By Josh Rubin, Toronto Star, September 29, 2023
For most Canadians, the image of Nevada begins and ends with the Las Vegas strip.
For the economic health of his state, Gov. Joe Lombardo is hoping to broaden that impression to include the mining of lithium, a rare-earth mineral vital to the world’s transition to electric vehicles.
In an interview with the Star, Lombardo said lithium mining is at the heart of an economic development and trade promotion deal signed with Ontario premier Doug Ford this week.
“Part of my platform when I ran for governor was diversification of that economic base,” said Lombardo.
While the state will always have a significant chunk of its economy coming from the gambling industry, it’s no longer the unique attraction it once was, Lombardo said.
“We’re seeing the proliferation of gaming across the world,” he said “with governments using gaming as a means to balance their budgets, so we’ve had to reinvent ourselves continually.”
Nevada is the only U.S. state with active lithium mine
While the state has historically had a strong gold and silver mining industry, lithium is a rising star.
“Just about everything we do in our life uses rare earth minerals, especially lithium,” said Lombardo, who also met this week with Canadian mining companies, some of which already have operations in Nevada.
Nevada is already the only U.S. state with an active lithium mine, and within months, is set to see the opening of operations at one of the world’s largest lithium deposits at Thacker Pass.
While there’s been significant opposition from environmentalists and First Nations groups, as well as messy litigation that has put an investment in the deposit by the Ontario Teachers Pension Plan on hold, Lombardo is optimistic the mine will be open by the time 2024 rolls around.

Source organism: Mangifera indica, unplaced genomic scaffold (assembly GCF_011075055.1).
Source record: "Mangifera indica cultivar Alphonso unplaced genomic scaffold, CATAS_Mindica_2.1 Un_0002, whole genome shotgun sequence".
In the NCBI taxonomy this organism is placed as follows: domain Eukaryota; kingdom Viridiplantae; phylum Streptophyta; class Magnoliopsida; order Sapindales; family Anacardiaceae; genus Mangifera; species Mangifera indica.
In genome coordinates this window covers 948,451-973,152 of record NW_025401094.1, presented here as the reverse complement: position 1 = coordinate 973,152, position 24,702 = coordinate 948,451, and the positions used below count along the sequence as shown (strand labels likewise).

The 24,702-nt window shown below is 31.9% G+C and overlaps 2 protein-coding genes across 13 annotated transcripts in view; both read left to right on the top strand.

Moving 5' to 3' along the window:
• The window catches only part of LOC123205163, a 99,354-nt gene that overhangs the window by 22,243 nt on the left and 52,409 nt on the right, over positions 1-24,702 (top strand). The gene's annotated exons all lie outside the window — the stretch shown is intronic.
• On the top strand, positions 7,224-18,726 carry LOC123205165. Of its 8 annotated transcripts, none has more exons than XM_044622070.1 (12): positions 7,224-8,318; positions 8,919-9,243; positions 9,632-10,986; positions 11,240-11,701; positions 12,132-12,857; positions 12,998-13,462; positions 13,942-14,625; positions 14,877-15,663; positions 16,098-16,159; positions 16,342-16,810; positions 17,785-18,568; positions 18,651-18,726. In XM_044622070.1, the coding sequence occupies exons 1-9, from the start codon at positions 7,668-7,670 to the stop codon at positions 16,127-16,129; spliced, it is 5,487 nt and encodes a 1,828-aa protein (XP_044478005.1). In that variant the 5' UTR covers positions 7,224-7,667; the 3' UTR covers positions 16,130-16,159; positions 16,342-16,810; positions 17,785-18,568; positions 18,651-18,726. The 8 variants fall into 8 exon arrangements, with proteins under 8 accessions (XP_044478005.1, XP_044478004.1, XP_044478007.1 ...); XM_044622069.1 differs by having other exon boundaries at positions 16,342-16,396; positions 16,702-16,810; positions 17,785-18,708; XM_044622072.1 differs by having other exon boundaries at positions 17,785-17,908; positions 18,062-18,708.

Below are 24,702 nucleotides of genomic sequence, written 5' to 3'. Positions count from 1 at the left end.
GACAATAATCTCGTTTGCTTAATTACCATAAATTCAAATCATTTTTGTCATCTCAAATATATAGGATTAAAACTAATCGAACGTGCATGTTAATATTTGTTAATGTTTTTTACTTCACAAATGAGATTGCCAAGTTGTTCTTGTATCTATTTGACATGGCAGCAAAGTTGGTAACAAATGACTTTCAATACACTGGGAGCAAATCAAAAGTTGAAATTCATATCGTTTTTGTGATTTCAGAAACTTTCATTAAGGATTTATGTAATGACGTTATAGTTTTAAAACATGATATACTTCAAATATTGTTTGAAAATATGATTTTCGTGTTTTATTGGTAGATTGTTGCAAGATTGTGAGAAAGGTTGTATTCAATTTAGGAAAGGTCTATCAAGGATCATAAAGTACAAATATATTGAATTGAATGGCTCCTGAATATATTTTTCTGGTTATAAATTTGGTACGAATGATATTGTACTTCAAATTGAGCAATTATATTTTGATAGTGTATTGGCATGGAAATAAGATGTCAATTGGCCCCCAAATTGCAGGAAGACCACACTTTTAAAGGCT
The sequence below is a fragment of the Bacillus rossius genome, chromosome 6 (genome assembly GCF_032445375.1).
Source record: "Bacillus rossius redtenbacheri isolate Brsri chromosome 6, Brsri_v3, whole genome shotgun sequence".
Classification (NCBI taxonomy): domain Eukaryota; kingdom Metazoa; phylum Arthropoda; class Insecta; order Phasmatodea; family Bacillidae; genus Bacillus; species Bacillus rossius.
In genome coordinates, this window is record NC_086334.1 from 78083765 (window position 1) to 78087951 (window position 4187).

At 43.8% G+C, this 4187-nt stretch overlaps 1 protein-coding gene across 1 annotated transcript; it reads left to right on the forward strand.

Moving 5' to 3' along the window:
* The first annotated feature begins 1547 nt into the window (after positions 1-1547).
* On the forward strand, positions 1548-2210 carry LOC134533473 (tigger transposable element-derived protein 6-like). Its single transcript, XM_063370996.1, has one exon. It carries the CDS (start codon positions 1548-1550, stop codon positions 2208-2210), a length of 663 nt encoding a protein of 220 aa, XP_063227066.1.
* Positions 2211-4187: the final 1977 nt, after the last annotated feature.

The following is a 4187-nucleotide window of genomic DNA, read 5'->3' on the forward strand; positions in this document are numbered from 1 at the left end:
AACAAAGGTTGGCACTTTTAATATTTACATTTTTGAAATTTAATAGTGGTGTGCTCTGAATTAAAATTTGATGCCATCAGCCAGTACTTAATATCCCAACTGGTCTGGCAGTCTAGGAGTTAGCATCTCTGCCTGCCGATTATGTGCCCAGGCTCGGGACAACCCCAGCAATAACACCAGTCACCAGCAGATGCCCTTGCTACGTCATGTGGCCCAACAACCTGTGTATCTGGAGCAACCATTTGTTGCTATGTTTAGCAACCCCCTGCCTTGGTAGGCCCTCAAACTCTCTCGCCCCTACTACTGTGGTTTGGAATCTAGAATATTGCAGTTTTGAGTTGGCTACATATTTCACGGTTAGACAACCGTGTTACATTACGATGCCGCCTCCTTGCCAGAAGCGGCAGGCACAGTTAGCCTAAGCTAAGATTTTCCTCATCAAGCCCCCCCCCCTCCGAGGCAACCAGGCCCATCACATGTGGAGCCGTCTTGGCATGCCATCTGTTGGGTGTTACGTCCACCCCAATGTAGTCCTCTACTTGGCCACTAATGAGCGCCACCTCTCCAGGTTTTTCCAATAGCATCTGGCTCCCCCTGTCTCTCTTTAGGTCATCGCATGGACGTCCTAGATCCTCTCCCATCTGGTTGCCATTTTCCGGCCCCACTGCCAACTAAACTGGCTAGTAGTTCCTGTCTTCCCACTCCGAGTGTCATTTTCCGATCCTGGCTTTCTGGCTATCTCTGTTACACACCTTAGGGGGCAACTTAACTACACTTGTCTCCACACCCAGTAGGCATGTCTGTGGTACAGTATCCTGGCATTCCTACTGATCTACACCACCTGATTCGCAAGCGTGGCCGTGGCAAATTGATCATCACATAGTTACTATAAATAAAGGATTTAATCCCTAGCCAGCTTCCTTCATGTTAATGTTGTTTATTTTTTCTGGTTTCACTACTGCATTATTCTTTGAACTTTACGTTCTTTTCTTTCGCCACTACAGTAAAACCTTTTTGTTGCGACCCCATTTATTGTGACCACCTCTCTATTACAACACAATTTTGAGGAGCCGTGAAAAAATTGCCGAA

“I’d like to see shovels in the ground by Jan. 1,” said Lombardo, a Republican and former Clark County Sheriff who took office this year. “In the U.S., it’s an average of seven years before that shovel goes into the ground. And they’re at the last two per cent of that.”
The Thacker Pass deposit contains 13.7 million tonnes of lithium ore, and once in full production, could supply enough lithium to produce a million electric vehicle batteries a year.
The trade deal — officially called a memorandum of understanding — should benefit Ontario’s automotive sector by helping secure a reliable source of lithium as the electric vehicle wave grows, argued Flavio Volpe, president of the Automotive Parts Manufacturers’ Association of Canada.
‘This is a really good agreement’
“This potentially bridges us until we can produce our own supply of lithium here, or if we want an alternative to China, which we do,” said Volpe. “This is a really good agreement.”
Lombardo said the supply chain chaos unleashed by the global COVID-19 pandemic has made it clear to companies around the world that finding supplies closer to home is vital.
“It’s no secret that’s been a key discussion on both sides of the border, us and Canada,” said Lombardo. “It’s less political and more economic.”
International trade and business analyst Andreas Schotter said the deal makes sense, even though Ontario has some lithium deposits, including an 8.4 million-tonne deposit north of Kenora.
“If we don’t get it out of the ground in Ontario, or Canada, then this could be an opportunity for the EV manufacturers here to access resources, which is a good thing,” said Schotter, who’s nonetheless not convinced how much substance there is to the agreement.
“What’s actually behind the memorandum? Is it just ‘we love each other,’ give a hug and say ‘we’ll do more together in the future.?,” said Schotter. “A collaboration agreement is always better than a Brexit, but I’m not holding my breath here that there will be a lot of substance.”